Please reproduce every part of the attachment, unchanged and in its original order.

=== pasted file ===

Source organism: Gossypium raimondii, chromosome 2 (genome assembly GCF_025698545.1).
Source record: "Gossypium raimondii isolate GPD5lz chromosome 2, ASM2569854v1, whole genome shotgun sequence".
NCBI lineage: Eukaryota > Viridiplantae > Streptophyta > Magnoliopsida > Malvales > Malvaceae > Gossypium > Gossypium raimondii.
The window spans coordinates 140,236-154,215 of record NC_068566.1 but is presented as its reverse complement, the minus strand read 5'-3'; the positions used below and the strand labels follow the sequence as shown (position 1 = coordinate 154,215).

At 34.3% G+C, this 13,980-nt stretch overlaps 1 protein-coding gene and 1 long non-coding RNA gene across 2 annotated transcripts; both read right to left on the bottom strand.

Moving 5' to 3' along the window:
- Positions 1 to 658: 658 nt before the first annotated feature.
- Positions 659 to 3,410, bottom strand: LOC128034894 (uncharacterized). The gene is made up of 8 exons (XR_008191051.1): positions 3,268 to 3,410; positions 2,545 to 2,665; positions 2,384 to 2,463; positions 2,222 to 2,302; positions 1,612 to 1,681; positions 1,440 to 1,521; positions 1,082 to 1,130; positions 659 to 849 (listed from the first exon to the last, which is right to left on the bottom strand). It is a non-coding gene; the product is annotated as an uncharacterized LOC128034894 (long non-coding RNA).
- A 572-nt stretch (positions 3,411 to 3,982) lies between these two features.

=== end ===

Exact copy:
Source organism: Gossypium raimondii, chromosome 2 (genome assembly GCF_025698545.1).
Source record: "Gossypium raimondii isolate GPD5lz chromosome 2, ASM2569854v1, whole genome shotgun sequence".
NCBI lineage: Eukaryota > Viridiplantae > Streptophyta > Magnoliopsida > Malvales > Malvaceae > Gossypium > Gossypium raimondii.
The window spans coordinates 140,236-154,215 of record NC_068566.1 but is presented as its reverse complement, the minus strand read 5'-3'; the positions used below and the strand labels follow the sequence as shown (position 1 = coordinate 154,215).

At 34.3% G+C, this 13,980-nt stretch overlaps 1 protein-coding gene and 1 long non-coding RNA gene across 2 annotated transcripts; both read right to left on the bottom strand.

Moving 5' to 3' along the window:
- Positions 1 to 658: 658 nt before the first annotated feature.
- Positions 659 to 3,410, bottom strand: LOC128034894 (uncharacterized). The gene is made up of 8 exons (XR_008191051.1): positions 3,268 to 3,410; positions 2,545 to 2,665; positions 2,384 to 2,463; positions 2,222 to 2,302; positions 1,612 to 1,681; positions 1,440 to 1,521; positions 1,082 to 1,130; positions 659 to 849 (listed from the first exon to the last, which is right to left on the bottom strand). It is a non-coding gene; the product is annotated as an uncharacterized LOC128034894 (long non-coding RNA).
- A 572-nt stretch (positions 3,411 to 3,982) lies between these two features.